Naval Warfare

Royal Australian Navy to Host Naval Exercise Malabar for the First Time

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Royal Australian Navy to Host Naval Exercise Malabar for the First Time

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Royal Australian Navy to Host Naval Exercise Malabar for the First Time
Royal Australian Navy to Host Naval Exercise Malabar for the First Time

Australia welcomes key partners India, Japan and the United States to Sydney as it prepares to host Exercise Malabar for the first time. Exercise Malabar is an important Indo-Pacific military exercise that seeks to deepen interoperability between participating regional partners. This year marks the 27th iteration of the Malabar series and will be held in the Sydney and across Australia’s east from 10 to 21 August. Royal Australian Navy Ships HMAS Brisbane and HMAS Choules are participating in the exercise, with Navy MH60R helicopters and Royal Australian Air Force F-35A Lightning II, Hawk 127 and P-8A Poseidon aircraft. They will join partner nations in high-end training including air defence and anti-submarine exercises, aviation, communications and replenishment at sea between ships.

Chief of the Royal Australian Navy, Vice Admiral Mark Hammond, AO said:“The Royal Australian Navy is honoured the Indian Navy has provided us the opportunity to host Exercise Malabar; reinforcing the trust and strength of our Navy to Navy relationship.This esteemed exercise provides rich opportunities for our people to work and train together, to be prepared as high-functioning teams ready to face the complex challenges of the maritime domain. “Exercise Malabar is an investment in Australia’s Navy to Navy relationships, as well as the relationship between the four Navies involved. In this way we complement diplomatic efforts to deepen our regional ties and contribute to a region based on trust and respect.”

The U.S. Navy’s only forward-deployed aircraft carrier, USS Ronald Reagan (CVN 76), steams in formation with submarines from the Japan Maritime Self-Defense Force (JMSDF) and the Royal Australian Navy (RAN) during Exercise Malabar 2022, in the Philippine Sea, Nov. 11.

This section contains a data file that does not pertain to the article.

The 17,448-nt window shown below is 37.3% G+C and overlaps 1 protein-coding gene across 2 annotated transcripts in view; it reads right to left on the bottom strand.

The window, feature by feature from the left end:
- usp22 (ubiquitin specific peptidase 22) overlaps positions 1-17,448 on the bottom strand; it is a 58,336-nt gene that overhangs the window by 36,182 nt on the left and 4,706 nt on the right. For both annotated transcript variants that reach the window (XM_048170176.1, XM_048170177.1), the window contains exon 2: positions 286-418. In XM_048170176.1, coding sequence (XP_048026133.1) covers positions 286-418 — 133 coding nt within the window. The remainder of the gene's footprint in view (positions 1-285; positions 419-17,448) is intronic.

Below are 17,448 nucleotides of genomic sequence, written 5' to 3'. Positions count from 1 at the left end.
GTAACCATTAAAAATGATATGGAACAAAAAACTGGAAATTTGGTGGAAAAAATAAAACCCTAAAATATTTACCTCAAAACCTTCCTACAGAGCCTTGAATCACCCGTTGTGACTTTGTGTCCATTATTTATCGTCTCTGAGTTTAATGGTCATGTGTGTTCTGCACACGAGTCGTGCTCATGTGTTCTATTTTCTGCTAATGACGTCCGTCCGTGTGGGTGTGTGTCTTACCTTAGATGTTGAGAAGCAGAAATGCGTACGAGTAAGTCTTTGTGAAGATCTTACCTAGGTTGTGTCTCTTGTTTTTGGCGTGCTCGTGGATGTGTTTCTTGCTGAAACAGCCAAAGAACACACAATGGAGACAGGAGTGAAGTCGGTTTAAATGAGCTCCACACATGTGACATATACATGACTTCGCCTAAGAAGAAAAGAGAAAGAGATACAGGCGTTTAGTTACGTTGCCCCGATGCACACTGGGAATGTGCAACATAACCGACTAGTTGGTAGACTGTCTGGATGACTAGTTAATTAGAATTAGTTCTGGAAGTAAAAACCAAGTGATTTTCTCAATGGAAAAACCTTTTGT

The U.S. Navy’s only forward-deployed aircraft carrier, USS Ronald Reagan (CVN 76), steams in formation with submarines from the Japan Maritime Self-Defense Force (JMSDF) and the Royal Australian Navy (RAN) during Exercise Malabar 2022, in the Philippine Sea, Nov. 11. (U.S. Navy photo by Mass Communication Specialist 2nd Class Michael B. Jarmiolowski)

Deputy Prime Minister, the Hon Richard Marles MP said: “It is an honour to host Exercise Malabar for the first time here in Australia. Amid the current strategic circumstances, it is more important than ever we partner with our neighbours, and deepen our defence partnerships. Cooperation, shared understanding and knowledge coupled with training contributes to shared security and prosperity for our region.”

Exercise Malabar is a naval exercise involving the United States, Japan and India as permanent partners. The annual Malabar exercises includes diverse activities, ranging from fighter combat operations from aircraft carriers through maritime interdiction operations, anti-submarine warfare, diving salvage operations, amphibious operations, counter-piracy operations, cross–deck helicopter landings and anti–air warfare operations. Over the years, the exercise has been conducted in the Philippine Sea, off the coast of Japan, the Persian Gulf, in the Bay of Bengal and the Arabian Sea.

Royal Australian Navy to Host Naval Exercise Malabar for the First Time
he Indian Navy ship INS Kamorta (P 28), Japan Maritime Self-Defense Force (JMSDF) ship, JS Takanami (DDG 110), Royal Australian Navy (RAN) ship HMAS Arunta (FFH 151) and guided-missile destroyer USS Milius (DDG 69) steam in formation during Exercise Malabar 2022, in the Philippine Sea, Nov. 11. (U.S. Navy photo by Mass Communication Specialist 2nd Class Michael B. Jarmiolowski)

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